With World War II still being fought, delegates from the United States and twenty-five other nations met and issued a "Declarations of the United Nations," the first official use of the term "United Nations."
In 1943 representatives of the USSR, Great Britain, Nationalist China, and the United States met in Cairo, Egypt where plans were laid for the creation of a world organization. Another high level conference was held in Tehran, where Joseph Stalin was brought into the planning.
In 1944 the initial drafts of the UN Charter was drafted at Dumbarton Oaks in Washington DC. Finally, at a meeting in Yalta in February, 1945, the allied leaders agreed to form a world governmment organization. It was at this meeting that Roosevelt, Churchill. and Joseph Stalin agreed that the Officer in charge of United Nations Military Affairs would always be disignated by Russia.
In San Francisco, 1945, the Charter was finalized. More than forty of the U.S.delegates were, or would shortly become, members of the Council on Foreign Relations (CFR). One of these was James T. Shotwell, a trustee of the Carnegie Endowment for International Peace (CEIP), who participated in that groups planning session where the trustees decided to use war as the means to "alter the life" of our nation. The CEIP president during the 1910-1919 period was former Secretary of State Elihu Root, one of the earliest members of the CFR. He served from 1931 to 1937 as the CFR's honorary president.
The formal report issued by the Reece Committee made note of these organizational linkages. Congressman Reece stated, "Miss Casey's report shows clearly the interlock between the Carnegie Endowment for international Peace, and some of it's associated organizations, such as the Council on Foreign Relations and other foundations, with the State Department. Indeed these foundations and organizations would not dream of denying these interlocks. They note it proudly in reports. They have undertaken vital research projects for the department; virtually created minor departments or groups within the department for it supplied advisors and exceutives from its ranks, fed a constant of personnel into the State Department trained by themselves or under programs which they have financed; and have much to do with the formation of foreign policy both in principal and detail.
They have, to a marked degree, acted as direct agents of the State Department. And they have engaged actively, with the expenditure of enormous funds , in propagandizing (educating) the public in support of the policies which they have helped to formulate.
What we see here is a large number of foundations, primarily the Rockefeller Foundation, the Carnegie Foundation of New York and the Carnegie Foundation for International Peace, all using their enormous public funds to finance a one-sided approach to foreign policy and to promote it actively - among the public by propaganda, and in the government through infiltration. The power to do this comes out of the power of the vast funds employed. ["Report of the Special Committee on Tax-Exempt Foundations" Government Printing Office, Dec. 15 1954 as cited in Dan Smoot, "The Invisible Government"] [Appleton, Wi. Western Islands, 1965]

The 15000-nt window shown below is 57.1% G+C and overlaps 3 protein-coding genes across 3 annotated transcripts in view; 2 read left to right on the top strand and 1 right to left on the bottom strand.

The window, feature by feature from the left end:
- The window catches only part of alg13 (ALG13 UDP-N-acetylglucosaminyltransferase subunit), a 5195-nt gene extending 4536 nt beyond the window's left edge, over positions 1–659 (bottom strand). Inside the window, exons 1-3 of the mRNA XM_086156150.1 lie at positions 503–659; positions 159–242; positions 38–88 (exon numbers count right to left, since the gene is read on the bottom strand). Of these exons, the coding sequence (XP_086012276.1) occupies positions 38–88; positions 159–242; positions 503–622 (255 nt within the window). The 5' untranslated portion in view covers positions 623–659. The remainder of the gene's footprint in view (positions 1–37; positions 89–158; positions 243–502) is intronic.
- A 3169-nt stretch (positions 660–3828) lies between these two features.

In addition to the dozens of CFR members involved in the United Nations' founding, seventeen individuals were named by the State Department itself as having helped to shape U.S. policies leading to the creation of the UN. All but one were later identified as secret communists.
The close relationships between these individuals from the CEIP, the State Department, the Communist Party, and the CFR - all of whom were working to create the United Nations - is typified by Alger Hiss. From his position of a high official of our nations State Department, he was named Secretary General of the UN's founding conference and became its most important figure. The CFR welcomed him to membership in 1945. After the UN Charter had been accepted and the organization began to function, Hiss left the State Departnment in 1947 to become CEIP president. Then in the much celebrated espionage case ending in January 1950, Hiss was convicted of perjury for lying about his communist party membership which dated back to the 1930s.
Hiss was therefore a high State Department official, a secret communist party member, the Secretary General of the UN's founding conference, and the president of the CEIP. Many other UN founders had most of these same credentials.
In 1941, the CEIP's annual yearbook revealed that its economics and history division was planning for "a new world order." Subsequent editions of the Yearbook discussed the organizations close cooperation with the CFR and numerous foundation-supported organizations, in efforts to bring the United Nations into existence.
This was taken from "Changing Commands: The Betrayal of America's Military," "Shadows of Power," and the Congressional Record.
The United Nations was formed as a communist organization, has acted as a communist organization, and remains a communist organization.